John Hawks explores how celiac disease evolved

Sept. 25, 2013

by Jill Sakai

Celiac disease is an evolutionary paradox, says UW-Madison anthropologist John Hawks.

Celiac disease results from a reaction to the gluten in wheat and some other grains, in which a person's immune system essentially attacks the gut lining. Since the disease interferes with nutrient absorption from food, it would be expected to have negative impacts on evolutionary fitness — yet it is relatively common in populations with an established history of wheat and other grain agriculture, including many in western Europe.

Photo: John Hawks

John Hawks

Photo: Michael Forster Rothbart

"That history is really interesting to us from an anthropological standpoint because gluten is a really large component of our diets today, but it hasn't been for very long," Hawks says. Since wheat was domesticated only about 10,000 years ago, celiac disease may have arisen as a side effect of recent genetic adaptations.

Hawks gave a keynote presentation on Wednesday, Sept. 25, at the 2013 International Celiac Disease Symposium in Chicago. His talk focused on the history of celiac disease and how he is using it to explore how complex gene networks have responded to environmental changes during recent human evolution.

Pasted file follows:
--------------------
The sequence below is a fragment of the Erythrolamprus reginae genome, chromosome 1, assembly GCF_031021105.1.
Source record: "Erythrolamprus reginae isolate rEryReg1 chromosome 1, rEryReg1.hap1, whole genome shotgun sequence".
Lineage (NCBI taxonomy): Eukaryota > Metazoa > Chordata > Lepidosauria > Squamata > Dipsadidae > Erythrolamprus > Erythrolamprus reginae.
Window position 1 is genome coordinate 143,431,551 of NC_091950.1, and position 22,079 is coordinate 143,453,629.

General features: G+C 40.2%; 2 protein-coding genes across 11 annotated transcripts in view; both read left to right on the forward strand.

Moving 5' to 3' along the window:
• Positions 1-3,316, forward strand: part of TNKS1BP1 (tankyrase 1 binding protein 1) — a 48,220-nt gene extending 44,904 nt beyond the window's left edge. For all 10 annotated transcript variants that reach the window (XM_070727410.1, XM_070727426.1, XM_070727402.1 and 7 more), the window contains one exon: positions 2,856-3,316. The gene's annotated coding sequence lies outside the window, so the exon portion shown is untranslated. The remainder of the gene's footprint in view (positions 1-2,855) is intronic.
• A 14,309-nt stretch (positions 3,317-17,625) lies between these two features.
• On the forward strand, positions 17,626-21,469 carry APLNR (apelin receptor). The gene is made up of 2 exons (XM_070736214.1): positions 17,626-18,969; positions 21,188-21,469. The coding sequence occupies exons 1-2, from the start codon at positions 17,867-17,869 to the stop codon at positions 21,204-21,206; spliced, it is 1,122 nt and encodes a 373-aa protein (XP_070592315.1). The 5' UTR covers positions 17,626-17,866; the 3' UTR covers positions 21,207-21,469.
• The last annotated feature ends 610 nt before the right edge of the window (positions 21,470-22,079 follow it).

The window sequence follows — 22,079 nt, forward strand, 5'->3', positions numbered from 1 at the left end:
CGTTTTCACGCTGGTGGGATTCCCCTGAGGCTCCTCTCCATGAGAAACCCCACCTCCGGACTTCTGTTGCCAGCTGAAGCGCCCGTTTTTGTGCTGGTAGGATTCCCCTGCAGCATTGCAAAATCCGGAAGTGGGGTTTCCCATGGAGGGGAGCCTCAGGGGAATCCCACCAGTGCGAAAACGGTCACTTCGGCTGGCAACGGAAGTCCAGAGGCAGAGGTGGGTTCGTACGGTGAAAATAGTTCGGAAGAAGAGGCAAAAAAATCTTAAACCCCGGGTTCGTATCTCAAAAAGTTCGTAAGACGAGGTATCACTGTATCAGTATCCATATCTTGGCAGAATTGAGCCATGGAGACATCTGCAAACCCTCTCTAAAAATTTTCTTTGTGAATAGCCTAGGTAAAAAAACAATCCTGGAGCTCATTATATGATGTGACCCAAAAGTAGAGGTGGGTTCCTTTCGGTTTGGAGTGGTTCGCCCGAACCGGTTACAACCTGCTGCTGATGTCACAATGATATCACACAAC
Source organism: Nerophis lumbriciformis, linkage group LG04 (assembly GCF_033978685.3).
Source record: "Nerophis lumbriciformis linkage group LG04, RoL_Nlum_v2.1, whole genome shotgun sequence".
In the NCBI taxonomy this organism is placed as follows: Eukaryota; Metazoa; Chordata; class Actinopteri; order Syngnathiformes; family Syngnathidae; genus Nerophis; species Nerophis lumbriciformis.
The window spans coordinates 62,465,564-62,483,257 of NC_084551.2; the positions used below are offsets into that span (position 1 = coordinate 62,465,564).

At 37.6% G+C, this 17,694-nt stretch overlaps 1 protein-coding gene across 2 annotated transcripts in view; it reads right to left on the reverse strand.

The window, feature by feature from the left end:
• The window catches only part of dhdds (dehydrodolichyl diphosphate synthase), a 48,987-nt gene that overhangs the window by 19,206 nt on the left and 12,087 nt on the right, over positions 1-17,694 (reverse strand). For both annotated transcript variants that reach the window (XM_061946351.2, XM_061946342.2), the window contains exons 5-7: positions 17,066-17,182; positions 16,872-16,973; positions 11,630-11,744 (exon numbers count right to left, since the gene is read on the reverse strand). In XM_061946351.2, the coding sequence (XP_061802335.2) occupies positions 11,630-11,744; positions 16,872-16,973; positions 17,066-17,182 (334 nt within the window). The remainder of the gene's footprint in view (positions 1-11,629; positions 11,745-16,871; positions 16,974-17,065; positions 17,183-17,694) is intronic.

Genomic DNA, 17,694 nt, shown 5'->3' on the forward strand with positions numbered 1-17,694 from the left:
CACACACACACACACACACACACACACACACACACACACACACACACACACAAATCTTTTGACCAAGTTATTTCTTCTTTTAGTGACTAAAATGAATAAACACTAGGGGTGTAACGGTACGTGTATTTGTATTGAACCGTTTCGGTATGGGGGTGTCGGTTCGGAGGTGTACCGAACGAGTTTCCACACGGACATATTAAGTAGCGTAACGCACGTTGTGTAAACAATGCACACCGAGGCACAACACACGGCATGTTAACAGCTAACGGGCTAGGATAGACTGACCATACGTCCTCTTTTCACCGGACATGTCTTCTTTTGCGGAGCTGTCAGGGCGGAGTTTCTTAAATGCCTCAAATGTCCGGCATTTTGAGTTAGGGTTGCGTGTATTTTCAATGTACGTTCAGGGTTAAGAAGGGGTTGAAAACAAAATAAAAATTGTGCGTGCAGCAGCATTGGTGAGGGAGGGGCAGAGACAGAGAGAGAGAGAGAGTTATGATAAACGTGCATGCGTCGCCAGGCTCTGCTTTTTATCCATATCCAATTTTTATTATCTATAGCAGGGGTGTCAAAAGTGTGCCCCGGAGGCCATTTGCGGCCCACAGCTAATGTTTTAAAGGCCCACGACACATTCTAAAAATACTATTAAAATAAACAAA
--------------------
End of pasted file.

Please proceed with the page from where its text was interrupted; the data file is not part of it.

"There is a connection between the way things work together and the way things evolve," Hawks says. "We are looking at how human genes evolved in the recent past to get an idea of how those genes work, especially in complex phenotypes."

The risk of developing celiac disease is known to have a strong genetic component, much of which is based on immune system molecules called human leukocyte antigens, or HLAs. HLAs are one of the most diverse systems of genes in the human genome, with more genetic variants in the modern human population than any other type of gene. These molecules stud the surfaces of cells and help the immune system recognize "self" versus invading pathogens.

Infectious diseases likely became a bigger problem as population density increased following the rise of agriculture, Hawks says, and may have allowed favorable effects of strong immunity to outweigh detrimental side effects such as autoimmune reactions. Protection against disease is known to be a powerful driving force for human evolution, with the malaria protection afforded by sickle cell anemia as one of the best-known examples.

Earlier this summer, Hawks and former graduate student Aaron Sams published evidence of changes in other, non-HLA genes related to celiac disease risk. However, recent results suggest that the genetics of celiac disease may not have been driven by recent evolution. Instead, Hawks says, "We learned that celiac disease is something that is probably characteristic of much more ancient humans."

Work is ongoing to better understand how functional networks of different genes shift and co-evolve in response to environmental changes. Hawks also hopes to look at other autoimmune disorders, such as type 1 diabetes.